At one moment we are in ancient Egypt, knowing the bitterness of slavery and then the exhilaration of the exodus. The Haggadah itself insists that “In every generation a person is duty-bound to see him- or herself as if they personally had gone out of Egypt”. Then we find ourselves transported to the future.
The first part of the seder celebrates Pesach Mitzrayim, the Pesach of the past; the second half envisages Pesach L’Atid, the Pesach of the future, with the Messianic redemption. A Jewish time-machine carries us back and forward across the centuries, all in one night.
It is very confusing, very disconcerting, until we realise that in fact we are neither in the past nor the future. We are in the here and now, a bridge that links our history and our destiny.
That fact carries a crucial lesson. Emanuel Rackman – writing about America in words relevant everywhere – said, “Every human being must ultimately learn to live in two realms. Most Americans are not as experienced as we are in this art. Most Americans do not live in the world of the past and the world of the future at the same time. Some live in the past and block progress. Others are so enamoured of progress that they worship at the shrine of futurama, and loathe the wisdom and experience of the past. But we Jews know how to live in two worlds – we adore both, progress and tradition.”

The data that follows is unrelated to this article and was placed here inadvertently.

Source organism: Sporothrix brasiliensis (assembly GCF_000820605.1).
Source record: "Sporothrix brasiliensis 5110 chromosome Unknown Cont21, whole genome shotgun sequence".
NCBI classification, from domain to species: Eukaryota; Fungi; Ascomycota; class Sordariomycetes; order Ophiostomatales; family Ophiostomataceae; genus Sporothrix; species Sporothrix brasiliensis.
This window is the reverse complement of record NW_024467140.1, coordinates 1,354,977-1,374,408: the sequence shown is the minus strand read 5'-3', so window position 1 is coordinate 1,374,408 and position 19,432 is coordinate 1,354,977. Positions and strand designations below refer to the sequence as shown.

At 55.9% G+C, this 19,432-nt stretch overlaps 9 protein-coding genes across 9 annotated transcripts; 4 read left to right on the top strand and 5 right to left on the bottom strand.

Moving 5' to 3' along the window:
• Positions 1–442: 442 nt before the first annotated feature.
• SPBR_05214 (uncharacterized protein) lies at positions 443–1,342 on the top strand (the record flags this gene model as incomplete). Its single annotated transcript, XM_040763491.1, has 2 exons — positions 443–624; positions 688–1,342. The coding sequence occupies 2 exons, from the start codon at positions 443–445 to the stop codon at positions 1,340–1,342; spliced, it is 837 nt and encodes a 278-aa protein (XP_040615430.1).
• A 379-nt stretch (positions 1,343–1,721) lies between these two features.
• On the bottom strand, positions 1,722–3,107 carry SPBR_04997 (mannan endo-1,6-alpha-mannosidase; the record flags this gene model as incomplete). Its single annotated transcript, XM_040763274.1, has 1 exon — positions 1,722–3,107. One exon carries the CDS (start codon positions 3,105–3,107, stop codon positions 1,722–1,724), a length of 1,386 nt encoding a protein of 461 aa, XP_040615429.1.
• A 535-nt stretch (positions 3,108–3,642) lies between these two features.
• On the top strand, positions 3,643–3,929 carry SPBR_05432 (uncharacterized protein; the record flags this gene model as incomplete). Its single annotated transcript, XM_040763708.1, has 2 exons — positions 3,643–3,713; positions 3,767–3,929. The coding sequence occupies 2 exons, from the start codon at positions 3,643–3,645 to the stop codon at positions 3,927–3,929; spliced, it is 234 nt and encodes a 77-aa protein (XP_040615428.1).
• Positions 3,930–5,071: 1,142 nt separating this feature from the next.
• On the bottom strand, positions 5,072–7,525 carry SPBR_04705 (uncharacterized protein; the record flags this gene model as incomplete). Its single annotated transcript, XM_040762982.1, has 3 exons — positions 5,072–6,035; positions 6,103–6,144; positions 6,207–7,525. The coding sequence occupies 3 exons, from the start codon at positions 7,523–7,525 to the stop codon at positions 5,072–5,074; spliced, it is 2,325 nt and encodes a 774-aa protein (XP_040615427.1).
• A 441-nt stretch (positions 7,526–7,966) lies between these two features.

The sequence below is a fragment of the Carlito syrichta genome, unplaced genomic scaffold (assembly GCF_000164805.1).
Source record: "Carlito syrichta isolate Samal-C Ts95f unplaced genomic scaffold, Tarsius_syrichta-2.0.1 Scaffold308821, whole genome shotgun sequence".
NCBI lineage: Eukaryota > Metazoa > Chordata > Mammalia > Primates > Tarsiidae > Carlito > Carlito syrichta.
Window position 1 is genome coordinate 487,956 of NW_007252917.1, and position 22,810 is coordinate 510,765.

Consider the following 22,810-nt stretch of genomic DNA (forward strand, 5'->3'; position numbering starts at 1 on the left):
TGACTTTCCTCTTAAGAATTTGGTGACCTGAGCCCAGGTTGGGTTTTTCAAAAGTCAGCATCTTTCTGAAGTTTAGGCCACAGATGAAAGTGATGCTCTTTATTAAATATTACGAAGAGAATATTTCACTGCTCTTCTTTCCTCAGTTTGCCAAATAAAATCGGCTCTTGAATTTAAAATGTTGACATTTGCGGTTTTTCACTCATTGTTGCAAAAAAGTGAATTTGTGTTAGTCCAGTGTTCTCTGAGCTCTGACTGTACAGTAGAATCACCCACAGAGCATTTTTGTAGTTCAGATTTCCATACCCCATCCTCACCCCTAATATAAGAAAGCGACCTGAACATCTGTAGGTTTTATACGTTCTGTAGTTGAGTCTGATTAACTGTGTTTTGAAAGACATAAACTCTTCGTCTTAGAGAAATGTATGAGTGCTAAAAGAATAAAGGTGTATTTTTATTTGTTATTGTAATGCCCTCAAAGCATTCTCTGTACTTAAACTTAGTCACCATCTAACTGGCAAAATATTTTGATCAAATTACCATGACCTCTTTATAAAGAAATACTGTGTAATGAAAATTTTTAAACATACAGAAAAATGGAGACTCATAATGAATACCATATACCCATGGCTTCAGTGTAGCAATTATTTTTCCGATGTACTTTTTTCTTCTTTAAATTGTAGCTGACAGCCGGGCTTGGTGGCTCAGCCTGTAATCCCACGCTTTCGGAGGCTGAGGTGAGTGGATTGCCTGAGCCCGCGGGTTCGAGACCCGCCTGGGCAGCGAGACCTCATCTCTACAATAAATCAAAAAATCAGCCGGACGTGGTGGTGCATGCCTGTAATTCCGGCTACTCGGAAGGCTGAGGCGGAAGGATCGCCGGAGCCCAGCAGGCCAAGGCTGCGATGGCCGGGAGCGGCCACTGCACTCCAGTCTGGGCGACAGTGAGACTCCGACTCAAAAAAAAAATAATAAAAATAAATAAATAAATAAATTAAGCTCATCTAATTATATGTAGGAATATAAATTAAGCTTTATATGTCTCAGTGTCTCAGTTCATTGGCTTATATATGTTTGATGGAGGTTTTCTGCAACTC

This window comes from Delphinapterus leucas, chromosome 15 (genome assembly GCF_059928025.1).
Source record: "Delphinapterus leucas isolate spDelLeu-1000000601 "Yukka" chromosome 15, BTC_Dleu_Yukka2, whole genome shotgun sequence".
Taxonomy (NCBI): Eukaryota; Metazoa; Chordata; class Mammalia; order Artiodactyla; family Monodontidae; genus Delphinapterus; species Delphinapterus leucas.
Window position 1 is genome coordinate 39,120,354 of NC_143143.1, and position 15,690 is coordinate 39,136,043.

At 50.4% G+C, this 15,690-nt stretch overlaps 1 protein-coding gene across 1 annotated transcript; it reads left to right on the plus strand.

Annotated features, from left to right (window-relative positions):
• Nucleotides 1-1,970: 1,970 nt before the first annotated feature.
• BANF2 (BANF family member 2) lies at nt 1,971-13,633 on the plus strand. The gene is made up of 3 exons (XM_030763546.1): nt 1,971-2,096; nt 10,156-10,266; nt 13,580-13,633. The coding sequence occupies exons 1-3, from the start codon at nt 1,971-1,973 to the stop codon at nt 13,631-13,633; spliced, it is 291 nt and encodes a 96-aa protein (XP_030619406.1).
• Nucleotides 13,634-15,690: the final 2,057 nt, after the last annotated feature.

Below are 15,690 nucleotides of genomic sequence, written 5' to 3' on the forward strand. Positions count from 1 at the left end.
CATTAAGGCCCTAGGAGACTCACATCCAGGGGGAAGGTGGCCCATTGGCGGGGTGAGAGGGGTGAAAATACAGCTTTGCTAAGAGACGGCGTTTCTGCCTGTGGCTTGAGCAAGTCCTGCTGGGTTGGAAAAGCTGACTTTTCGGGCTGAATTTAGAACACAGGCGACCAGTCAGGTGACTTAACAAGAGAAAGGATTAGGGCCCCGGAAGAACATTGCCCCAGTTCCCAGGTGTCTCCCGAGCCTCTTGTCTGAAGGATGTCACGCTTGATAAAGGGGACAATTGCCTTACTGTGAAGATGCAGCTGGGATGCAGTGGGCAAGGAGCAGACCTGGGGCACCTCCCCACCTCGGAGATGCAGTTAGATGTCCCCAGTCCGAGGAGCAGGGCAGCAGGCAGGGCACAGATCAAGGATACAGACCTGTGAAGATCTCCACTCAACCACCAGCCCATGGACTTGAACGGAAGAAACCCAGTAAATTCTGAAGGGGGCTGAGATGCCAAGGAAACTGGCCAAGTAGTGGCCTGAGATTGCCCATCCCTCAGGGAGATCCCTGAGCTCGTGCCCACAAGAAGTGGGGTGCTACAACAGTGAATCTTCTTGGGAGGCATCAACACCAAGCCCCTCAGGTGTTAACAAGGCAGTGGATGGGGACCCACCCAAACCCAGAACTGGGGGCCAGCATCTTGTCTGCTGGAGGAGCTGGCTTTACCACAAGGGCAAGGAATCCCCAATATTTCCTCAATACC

We sit at seder. With distant ancestors we groan under the burdens of bondage, we cry out against the lashes of the taskmasters. We yearn for freedom and can hardly believe it when tears of bitterness turn to the joy of redemption and bitter herb gives way to wine.
Then we come back to reality, to the here and now, whatever age of history we inhabit. For the struggle for freedom and human dignity is never entirely won. Suffering has not disappeared from the vocabulary of human experience or from Jewish existence, even in the State of Israel, where we should be able to live under our own vine and fig-tree with none to make us afraid. Yet we have gained wisdom from sitting at seder all our lives: wisdom, patience and faith.
This has directed our sights forward to the future, when the dreams will come true. So if the struggle for freedom and dignity has never been entirely won, it has never been entirely lost. What will create the messianic utopia is what we do with the here and now, the bridge between past and future.
We must learn from the past and work for the future. If everyone is to be free one day, we must lose no opportunity to improve their lot in whatever way we can. If Jews are to be free to be Jews tomorrow, we must give them knowledge of what Jewishness is, the assurance that it is worthwhile, the support to get them there.
If Israel is to live securely and in dignity, we must love it with unconditional love, weep at its pain, stand in awe when it smiles through its tears, and insist that if human beings are not safe in Jerusalem or Tel Aviv, neither are they safe anywhere else in the world.